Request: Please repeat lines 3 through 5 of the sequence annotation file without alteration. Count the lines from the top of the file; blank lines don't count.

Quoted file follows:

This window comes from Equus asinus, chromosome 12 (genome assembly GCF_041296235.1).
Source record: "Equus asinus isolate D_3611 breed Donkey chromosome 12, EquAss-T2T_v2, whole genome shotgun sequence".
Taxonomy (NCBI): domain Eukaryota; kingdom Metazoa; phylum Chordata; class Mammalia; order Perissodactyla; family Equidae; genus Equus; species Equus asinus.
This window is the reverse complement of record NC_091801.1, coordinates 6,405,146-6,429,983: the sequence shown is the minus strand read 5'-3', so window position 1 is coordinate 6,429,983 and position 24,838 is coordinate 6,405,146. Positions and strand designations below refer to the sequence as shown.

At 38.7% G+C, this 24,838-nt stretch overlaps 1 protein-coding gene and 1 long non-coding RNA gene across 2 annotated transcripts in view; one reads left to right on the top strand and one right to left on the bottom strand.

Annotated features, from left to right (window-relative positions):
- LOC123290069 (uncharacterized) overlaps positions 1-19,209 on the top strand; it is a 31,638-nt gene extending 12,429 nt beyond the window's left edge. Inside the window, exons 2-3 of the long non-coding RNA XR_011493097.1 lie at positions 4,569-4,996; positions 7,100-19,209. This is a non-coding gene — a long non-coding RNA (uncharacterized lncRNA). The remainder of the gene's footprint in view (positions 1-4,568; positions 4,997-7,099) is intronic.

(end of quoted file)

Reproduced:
Taxonomy (NCBI): domain Eukaryota; kingdom Metazoa; phylum Chordata; class Mammalia; order Perissodactyla; family Equidae; genus Equus; species Equus asinus.
This window is the reverse complement of record NC_091801.1, coordinates 6,405,146-6,429,983: the sequence shown is the minus strand read 5'-3', so window position 1 is coordinate 6,429,983 and position 24,838 is coordinate 6,405,146. Positions and strand designations below refer to the sequence as shown.

At 38.7% G+C, this 24,838-nt stretch overlaps 1 protein-coding gene and 1 long non-coding RNA gene across 2 annotated transcripts in view; one reads left to right on the top strand and one right to left on the bottom strand.